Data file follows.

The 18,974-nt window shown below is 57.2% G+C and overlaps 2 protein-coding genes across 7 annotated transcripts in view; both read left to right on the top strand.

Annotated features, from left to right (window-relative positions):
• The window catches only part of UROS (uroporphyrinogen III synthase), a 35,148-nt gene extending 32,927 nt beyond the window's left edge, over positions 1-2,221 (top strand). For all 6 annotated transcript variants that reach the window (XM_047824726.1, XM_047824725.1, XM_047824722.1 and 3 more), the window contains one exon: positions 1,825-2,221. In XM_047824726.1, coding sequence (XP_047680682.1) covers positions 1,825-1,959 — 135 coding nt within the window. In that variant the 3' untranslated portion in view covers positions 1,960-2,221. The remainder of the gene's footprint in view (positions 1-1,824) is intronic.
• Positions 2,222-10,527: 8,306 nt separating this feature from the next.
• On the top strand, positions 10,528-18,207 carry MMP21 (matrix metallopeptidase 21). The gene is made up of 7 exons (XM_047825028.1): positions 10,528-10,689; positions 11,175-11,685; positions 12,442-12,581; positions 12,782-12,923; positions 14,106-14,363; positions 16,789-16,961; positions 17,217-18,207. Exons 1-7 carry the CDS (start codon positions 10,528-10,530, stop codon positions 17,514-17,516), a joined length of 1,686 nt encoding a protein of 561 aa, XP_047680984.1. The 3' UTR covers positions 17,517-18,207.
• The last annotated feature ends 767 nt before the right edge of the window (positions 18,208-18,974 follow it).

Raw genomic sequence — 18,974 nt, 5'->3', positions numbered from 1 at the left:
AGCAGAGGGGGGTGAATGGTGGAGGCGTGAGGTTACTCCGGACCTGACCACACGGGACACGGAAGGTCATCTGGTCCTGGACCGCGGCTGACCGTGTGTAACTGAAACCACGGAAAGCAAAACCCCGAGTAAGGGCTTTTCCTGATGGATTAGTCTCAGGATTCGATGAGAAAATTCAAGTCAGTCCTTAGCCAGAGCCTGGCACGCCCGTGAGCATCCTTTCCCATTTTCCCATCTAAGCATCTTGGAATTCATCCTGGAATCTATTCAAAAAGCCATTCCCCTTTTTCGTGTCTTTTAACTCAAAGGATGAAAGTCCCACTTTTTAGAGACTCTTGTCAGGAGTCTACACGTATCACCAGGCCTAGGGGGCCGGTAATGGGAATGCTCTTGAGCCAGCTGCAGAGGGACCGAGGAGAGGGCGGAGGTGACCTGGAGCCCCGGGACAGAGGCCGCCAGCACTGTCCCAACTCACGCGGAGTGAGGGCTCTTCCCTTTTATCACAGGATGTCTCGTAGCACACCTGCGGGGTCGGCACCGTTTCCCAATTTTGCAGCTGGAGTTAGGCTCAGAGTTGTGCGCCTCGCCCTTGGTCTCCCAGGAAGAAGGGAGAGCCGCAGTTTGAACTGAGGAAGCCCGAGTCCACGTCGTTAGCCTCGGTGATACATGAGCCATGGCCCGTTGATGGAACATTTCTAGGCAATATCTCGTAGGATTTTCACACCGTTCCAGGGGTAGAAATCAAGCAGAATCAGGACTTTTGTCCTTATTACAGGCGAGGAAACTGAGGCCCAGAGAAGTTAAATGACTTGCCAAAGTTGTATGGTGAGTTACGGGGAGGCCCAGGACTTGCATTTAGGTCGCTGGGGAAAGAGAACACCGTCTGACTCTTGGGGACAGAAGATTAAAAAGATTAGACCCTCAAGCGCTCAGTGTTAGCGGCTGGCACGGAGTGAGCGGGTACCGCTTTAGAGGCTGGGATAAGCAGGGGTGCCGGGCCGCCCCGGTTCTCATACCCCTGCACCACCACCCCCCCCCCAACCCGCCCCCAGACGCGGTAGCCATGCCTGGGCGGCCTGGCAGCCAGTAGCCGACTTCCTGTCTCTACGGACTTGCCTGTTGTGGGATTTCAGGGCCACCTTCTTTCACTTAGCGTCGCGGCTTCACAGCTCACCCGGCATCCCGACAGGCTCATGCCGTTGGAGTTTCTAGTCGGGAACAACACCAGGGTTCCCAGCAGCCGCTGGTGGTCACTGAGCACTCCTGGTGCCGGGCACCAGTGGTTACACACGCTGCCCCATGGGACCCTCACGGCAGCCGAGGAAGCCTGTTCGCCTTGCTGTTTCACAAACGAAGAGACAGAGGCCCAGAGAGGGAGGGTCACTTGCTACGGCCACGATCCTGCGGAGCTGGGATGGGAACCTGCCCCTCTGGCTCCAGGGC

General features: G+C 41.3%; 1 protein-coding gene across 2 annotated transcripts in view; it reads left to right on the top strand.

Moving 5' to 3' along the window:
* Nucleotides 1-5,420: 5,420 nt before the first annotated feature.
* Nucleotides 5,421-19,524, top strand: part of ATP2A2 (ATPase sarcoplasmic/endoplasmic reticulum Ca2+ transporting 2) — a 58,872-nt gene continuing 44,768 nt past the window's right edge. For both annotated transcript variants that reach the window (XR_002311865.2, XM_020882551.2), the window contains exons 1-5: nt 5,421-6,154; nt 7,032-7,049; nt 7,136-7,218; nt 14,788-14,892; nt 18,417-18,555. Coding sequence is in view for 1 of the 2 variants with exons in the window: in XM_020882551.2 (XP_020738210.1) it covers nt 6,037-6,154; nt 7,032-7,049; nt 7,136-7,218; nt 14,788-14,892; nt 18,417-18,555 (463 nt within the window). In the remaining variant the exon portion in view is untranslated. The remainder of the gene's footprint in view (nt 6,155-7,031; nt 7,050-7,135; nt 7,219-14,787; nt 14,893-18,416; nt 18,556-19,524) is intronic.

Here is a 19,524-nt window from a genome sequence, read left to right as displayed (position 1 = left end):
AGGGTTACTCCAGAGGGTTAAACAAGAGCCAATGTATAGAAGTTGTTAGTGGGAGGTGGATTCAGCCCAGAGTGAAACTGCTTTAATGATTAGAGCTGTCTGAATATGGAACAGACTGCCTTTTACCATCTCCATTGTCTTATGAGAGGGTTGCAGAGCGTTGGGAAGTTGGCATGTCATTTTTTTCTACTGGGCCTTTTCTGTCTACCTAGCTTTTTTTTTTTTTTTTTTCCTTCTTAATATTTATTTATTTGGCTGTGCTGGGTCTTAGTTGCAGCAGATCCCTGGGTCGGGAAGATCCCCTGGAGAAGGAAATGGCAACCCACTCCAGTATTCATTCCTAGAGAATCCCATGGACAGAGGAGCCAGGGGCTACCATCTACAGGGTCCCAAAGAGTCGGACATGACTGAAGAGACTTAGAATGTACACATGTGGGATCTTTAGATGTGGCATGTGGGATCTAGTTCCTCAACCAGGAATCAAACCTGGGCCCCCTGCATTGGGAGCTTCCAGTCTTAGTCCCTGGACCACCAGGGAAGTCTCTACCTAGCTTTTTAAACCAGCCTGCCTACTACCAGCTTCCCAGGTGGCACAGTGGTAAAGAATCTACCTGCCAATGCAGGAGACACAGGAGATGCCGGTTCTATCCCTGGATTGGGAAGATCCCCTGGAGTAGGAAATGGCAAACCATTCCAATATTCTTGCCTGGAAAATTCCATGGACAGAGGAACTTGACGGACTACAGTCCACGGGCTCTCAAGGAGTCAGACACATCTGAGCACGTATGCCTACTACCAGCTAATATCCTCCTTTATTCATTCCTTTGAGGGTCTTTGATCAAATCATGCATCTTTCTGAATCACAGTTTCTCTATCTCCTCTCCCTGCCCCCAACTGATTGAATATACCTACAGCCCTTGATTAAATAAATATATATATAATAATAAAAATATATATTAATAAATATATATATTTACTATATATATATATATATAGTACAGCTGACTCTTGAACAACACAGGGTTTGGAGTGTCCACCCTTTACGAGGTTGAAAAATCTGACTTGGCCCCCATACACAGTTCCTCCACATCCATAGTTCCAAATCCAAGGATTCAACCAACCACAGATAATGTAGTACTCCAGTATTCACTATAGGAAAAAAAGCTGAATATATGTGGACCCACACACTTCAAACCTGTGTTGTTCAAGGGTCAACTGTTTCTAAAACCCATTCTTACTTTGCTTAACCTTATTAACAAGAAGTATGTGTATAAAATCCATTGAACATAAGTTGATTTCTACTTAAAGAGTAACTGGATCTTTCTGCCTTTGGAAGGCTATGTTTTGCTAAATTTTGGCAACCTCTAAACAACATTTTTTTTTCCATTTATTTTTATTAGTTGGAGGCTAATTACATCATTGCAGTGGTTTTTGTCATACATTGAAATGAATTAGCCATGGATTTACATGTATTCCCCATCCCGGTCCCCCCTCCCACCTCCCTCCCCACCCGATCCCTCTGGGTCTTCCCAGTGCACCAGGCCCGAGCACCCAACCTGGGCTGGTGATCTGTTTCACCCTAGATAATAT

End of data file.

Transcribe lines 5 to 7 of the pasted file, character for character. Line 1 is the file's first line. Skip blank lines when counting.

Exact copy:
• On the top strand, positions 10,528-18,207 carry MMP21 (matrix metallopeptidase 21). The gene is made up of 7 exons (XM_047825028.1): positions 10,528-10,689; positions 11,175-11,685; positions 12,442-12,581; positions 12,782-12,923; positions 14,106-14,363; positions 16,789-16,961; positions 17,217-18,207. Exons 1-7 carry the CDS (start codon positions 10,528-10,530, stop codon positions 17,514-17,516), a joined length of 1,686 nt encoding a protein of 561 aa, XP_047680984.1. The 3' UTR covers positions 17,517-18,207.
• The last annotated feature ends 767 nt before the right edge of the window (positions 18,208-18,974 follow it).

Raw genomic sequence — 18,974 nt, 5'->3', positions numbered from 1 at the left: